I don’t try to program somebody. If somebody can capture an audience, which is hard to do, I respect all broadcasters who can do it. I may not agree with them. Take Rush Limbaugh. The talent to be that kind of broadcaster—I admire that. But I don’t get in the weeds of, “What are they saying?” because that’s up to the audience. It’s survival of the fittest. They either listen or they watch, or they don’t. And if they are, it’s more up to the audience than it is the host. It’s supply and demand. I might not agree with people but the ability to capture an audience, and sustain an audience, there are very few people in this business who can do that.

But would you draw the line somewhere? Like at an Alex Jones?

Oh, yeah. But even then, I don’t look at Alex Jones and say, “That’s a talented guy.” He’s going for the lowest common denominator there. But those who have been successful and how they’ve done it, I’m curious what makes them popular and how they do it. It doesn’t mean I subscribe to it or that I’m a loyal listener but there’s a fascination. You’re driving by a car accident and want to see what happened—it doesn’t mean I want to get into a car accident.

There’s this funny theory with President Trump where, right before he ran for president of the United States he tried to buy the Buffalo Bills but the league blocked him from it. I doubt he could afford it anyway, but still, there’s this theory that that if the NFL had let him go through with it we might be in a different timeline right now.

[Laughs] I’d heard that he wanted to buy the Bills, and when he didn’t get that opportunity, held a grudge against the NFL. I don’t know if he’s spoken about that. But it’s dangerous when you start to read into something to say, this is why someone did something or acts a certain way. But I’d heard the same thing.

<div class="inline-image__caption"> <p>(L-R) Peter Dante, Oliver Hudson, Dan Patrick, Adam Sandler, Maya Rudolph and Colin Quinn attend the <em>That's My Boy </em>Boston premiere at Regal Fenway Theater on June 9, 2012, in Boston, Massachusetts. </p> </div> <div class="inline-image__credit"> Marc Andrew Deley/Getty </div>

(L-R) Peter Dante, Oliver Hudson, Dan Patrick, Adam Sandler, Maya Rudolph and Colin Quinn attend the That’s My Boy Boston premiere at Regal Fenway Theater on June 9, 2012, in Boston, Massachusetts.

Marc Andrew Deley/Getty

Speaking of the coronavirus and sports right now, I was skeptical at first of the NBA bubble but man, they really got it right there. Baseball is sort of a mess with a bunch of COVID cases, and I’m dreading what’s going to happen when football kicks into gear.

Well, I’ll start with baseball. I had the commissioner on, and he admitted their plan was to play 60 games. That caught a lot of headlines and attention because people thought, wait, I thought they were negotiating? But the commissioner apparently got with the owners and there was an organized plan for the 60 games and the playoffs. The problem was, I don’t think there was a great plan in place to ensure safety—and the fact that the St. Louis Cardinals would be playing 15 fewer games at this point than their competition. I just think they want to get to the postseason and make some money back.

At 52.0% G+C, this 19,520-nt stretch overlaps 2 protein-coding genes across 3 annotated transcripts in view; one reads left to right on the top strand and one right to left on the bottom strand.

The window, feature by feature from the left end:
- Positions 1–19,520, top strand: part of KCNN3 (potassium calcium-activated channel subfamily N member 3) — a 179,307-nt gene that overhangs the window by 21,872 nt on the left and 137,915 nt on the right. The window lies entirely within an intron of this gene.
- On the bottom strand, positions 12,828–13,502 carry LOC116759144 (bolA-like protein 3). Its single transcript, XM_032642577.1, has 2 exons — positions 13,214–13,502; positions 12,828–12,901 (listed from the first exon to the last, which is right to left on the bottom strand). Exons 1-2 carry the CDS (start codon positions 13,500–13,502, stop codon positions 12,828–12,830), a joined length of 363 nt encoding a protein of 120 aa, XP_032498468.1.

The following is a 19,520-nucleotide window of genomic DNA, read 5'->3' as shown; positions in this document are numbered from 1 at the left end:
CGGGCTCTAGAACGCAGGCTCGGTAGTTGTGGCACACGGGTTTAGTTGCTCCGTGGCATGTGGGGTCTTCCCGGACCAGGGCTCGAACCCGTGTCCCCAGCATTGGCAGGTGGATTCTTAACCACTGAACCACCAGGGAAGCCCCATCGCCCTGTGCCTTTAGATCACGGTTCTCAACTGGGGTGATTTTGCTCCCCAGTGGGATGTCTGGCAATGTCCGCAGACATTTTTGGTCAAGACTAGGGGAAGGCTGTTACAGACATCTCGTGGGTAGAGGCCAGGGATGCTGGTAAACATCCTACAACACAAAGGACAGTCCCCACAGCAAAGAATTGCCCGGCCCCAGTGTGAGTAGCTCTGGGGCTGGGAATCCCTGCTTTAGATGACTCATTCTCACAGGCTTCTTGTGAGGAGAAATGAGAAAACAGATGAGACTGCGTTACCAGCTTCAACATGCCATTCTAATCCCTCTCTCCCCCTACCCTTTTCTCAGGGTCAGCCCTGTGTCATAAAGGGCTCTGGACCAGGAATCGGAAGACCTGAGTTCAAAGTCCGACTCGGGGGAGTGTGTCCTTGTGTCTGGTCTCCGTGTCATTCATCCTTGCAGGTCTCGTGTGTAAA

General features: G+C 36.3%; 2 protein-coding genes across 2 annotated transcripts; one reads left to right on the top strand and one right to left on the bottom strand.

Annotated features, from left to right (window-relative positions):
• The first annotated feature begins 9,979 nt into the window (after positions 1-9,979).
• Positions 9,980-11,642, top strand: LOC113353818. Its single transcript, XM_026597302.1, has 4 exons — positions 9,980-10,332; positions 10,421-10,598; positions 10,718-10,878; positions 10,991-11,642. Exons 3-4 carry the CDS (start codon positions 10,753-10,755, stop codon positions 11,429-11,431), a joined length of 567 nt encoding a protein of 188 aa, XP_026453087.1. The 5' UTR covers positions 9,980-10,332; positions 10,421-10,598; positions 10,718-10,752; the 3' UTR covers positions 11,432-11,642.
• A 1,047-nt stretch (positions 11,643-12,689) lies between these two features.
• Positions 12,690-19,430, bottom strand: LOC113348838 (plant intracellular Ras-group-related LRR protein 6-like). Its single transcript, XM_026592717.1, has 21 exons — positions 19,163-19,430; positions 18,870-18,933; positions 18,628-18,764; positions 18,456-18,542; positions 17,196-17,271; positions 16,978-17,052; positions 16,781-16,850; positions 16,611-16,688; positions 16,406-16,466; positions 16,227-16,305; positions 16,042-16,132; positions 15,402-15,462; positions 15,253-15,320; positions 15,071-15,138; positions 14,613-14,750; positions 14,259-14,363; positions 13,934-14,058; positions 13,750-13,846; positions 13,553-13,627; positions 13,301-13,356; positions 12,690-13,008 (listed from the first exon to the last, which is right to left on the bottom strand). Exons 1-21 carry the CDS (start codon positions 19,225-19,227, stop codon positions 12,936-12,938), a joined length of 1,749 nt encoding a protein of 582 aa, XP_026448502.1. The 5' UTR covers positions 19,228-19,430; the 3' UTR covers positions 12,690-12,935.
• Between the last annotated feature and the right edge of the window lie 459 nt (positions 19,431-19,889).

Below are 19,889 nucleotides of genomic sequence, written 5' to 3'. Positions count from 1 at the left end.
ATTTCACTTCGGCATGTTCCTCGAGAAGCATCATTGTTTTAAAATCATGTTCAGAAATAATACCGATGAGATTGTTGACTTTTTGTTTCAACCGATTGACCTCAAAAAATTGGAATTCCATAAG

The NFL is going to happen. I don’t know if it’s going to work. I don’t know if they’ll start and stop and start back up again. I don’t know if we’re going to have a Super Bowl. But they have the money to do this. They’re going about it as well as you can possibly do it considering the number of players, the travel, the physicality of the sport. I think they’re going to start, and whether they’ll finish, I don’t know. College football? I have serious doubts. They make start but I don’t know if they’re going to finish. The NBA? They did it right.

With the NCAA there seems to be this different element of the kids not getting paid, so to have them be risking their health while getting exploited—there seems to be a different level of strange in that.

Yeah. We want to call them student-athletes, and for this year, you definitely need to make an exception and call them “athletes.” Be fair with what they’re risking. You can’t get away with saying, “Well, they’re getting a scholarship.” OK. They’re getting a scholarship to perform but they’re not getting a scholarship for going through with all these tests just to get out on the field and perform. But you’re seeing player and student empowerment, where students aren’t afraid of standing up and speaking out. Hopefully, coaches and colleges will listen to them.

You’ve appeared in tons of Adam Sandler films at this point. I’m curious how you two hooked up.

He was a fan of SportsCenter but I’d never meet him. I was at a Knicks’ game, and he had just gotten done shooting Happy Gilmore, and he was there by himself in the bowels of Madison Square Garden. I walked by and heard him going, “Danny Patrick!” and I looked over it was Sandler. I had never met him. I said, “Hey, what’s up?” He goes, “Your boy Olbermann was supposed to show up to Happy Gilmore. We had to get somebody else last-minute.” I said, “If you ever need somebody in your movie playing a sportscaster, call me.” He said, “You’re in my next movie, you’re playing a cop, and your name is going to be ‘Danny McFuckin’ Patrick!’ And you’re going to have a mustache.” So he put me in The Longest Yard. That wasn’t my name, but he did give me a mustache. And I think it’s been 17 movies now total that I’ve been in, and he’s become a great friend. I speak to him either by phone or text probably once a week. I keep telling him, “Are you sure you want me in this movie?” and he goes, “Yeah. I wrote a role for you.” So, as long as he keeps writing the roles I’ll keep showing up.